PMDD affects around 5% of menstruating people of childbearing age, though some researchers believe this is a conservative estimate. PMDD occurs in the luteal phase of the menstrual cycle between ovulation and the start of a period. Characterized by a combination of up to eleven symptoms, including extreme irritability, suicidal thoughts, insomnia, and tachycardia, PMDD entered the Diagnostic and Statistical Manual of Mental Disorders in 2013, making it a fairly recent addition. Researchers remain unclear about the causes of PMDD, but some believe it stems from a precipitous drop in serotonin as hormones fluctuate—an atypical response to typical physiology.
The DSM is curious place to catalogue an illness triggered by something physical. “When PMDD originally hit the scene, some feminists were angry,” Caldwell says, drawing on her treasure trove of research, which includes the history of sanitary products, the differences between cycle-tracking apps, and Reddit thread gems. “Some feminist psychologists believed that the language surrounding PMDD is misleading and that its classification as a psychiatric disorder stigmatizes women as mentally ill and covers up the real reasons for women’s anguish.”
Caldwell doesn’t disagree. She acknowledges that periods come loaded with “time of the month” stereotypes that infantilize and dismiss women. But she ultimately feels grateful for a diagnosis: “Now that I had a name for what I was feeling, I was certain I’d be able to control the outbursts with my mind.”
But treating PMDD as an aberration and therefore governable—Caldwell writes letters to herself during non-PMDD weeks to read during PMDD episodes, and she and Tony come up with strategies, such as putting their phones in “airplane mode” to avoid fighting via text—proves difficult and stressful, even as Tony insists Caldwell not judge their relationship based on “two bad days a month.” After trying antidepressants, supplements, dietary changes, and other methods recommended by doctors, her therapist, and fellow PMDD-Redditors, and even attending a PMDD conference, Caldwell realizes that her menstrual cycle, like the cycles of all menstruating people, will never be fully sublimated. More importantly, menstruation cannot be isolated from the rest of Caldwell’s life and the people in it who love her. Periods create, in fact, the very cycle of her life. They are its primal plot.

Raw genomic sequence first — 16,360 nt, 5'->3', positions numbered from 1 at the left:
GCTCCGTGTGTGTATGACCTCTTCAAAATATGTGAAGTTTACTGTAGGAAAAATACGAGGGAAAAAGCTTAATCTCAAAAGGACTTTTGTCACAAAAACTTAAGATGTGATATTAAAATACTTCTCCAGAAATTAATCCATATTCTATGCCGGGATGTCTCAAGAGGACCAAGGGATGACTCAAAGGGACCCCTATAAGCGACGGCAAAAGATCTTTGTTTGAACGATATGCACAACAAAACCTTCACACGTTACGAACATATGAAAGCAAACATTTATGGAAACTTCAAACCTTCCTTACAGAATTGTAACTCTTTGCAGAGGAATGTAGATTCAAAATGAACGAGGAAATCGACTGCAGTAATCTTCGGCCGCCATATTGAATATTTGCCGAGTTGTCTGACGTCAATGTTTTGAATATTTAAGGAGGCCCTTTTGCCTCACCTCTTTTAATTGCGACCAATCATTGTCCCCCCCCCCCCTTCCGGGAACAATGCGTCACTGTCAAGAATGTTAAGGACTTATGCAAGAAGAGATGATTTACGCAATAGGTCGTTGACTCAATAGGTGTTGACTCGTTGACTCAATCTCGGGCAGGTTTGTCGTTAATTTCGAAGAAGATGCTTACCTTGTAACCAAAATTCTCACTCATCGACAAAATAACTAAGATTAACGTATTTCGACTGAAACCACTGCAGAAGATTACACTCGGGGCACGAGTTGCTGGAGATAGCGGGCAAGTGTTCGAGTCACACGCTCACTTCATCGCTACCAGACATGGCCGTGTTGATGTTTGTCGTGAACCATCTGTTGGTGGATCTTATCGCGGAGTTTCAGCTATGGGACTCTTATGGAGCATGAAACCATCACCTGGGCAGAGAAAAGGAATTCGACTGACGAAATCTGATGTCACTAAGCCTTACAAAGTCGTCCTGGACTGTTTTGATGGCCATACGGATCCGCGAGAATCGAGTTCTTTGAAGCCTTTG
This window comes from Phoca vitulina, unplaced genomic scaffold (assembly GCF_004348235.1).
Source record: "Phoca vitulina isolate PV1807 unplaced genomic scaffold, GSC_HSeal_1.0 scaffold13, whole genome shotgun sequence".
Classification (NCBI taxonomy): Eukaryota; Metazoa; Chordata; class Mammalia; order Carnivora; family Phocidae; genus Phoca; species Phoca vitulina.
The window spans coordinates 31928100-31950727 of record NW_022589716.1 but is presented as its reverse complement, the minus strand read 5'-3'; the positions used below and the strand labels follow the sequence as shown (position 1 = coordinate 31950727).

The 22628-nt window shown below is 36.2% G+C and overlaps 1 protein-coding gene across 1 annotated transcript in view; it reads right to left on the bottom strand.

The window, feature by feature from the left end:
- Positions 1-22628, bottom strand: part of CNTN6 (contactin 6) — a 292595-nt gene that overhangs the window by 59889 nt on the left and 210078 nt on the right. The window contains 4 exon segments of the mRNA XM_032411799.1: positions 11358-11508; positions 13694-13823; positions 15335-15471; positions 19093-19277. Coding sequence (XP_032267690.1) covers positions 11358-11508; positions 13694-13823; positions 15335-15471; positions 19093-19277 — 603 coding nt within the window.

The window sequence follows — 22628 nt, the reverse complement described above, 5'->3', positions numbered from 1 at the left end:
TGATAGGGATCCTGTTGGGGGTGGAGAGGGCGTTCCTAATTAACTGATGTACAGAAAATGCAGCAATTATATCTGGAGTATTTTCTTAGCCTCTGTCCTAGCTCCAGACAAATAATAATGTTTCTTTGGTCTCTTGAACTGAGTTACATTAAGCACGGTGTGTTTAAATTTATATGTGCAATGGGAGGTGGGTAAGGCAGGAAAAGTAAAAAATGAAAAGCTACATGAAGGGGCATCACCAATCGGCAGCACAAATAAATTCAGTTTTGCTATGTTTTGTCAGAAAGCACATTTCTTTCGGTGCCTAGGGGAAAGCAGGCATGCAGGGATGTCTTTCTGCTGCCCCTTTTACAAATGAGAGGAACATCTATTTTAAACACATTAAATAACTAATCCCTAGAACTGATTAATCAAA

The Red Zone thrives when Caldwell gets deeply curious about something she and half the world’s population experience. Millions of periods must be starting as I type this, and yet it’s this very ubiquity that makes a period both the butt of sitcom jokes and a phenomenon mysterious enough that doctors still don’t know what causes PMDD. “We were never told what a ‘regular’ period should look like,” Caldwell writes. “At least in my middle school or high school, we were never handed three buckets of blood and told which one was light, regular, and heavy.”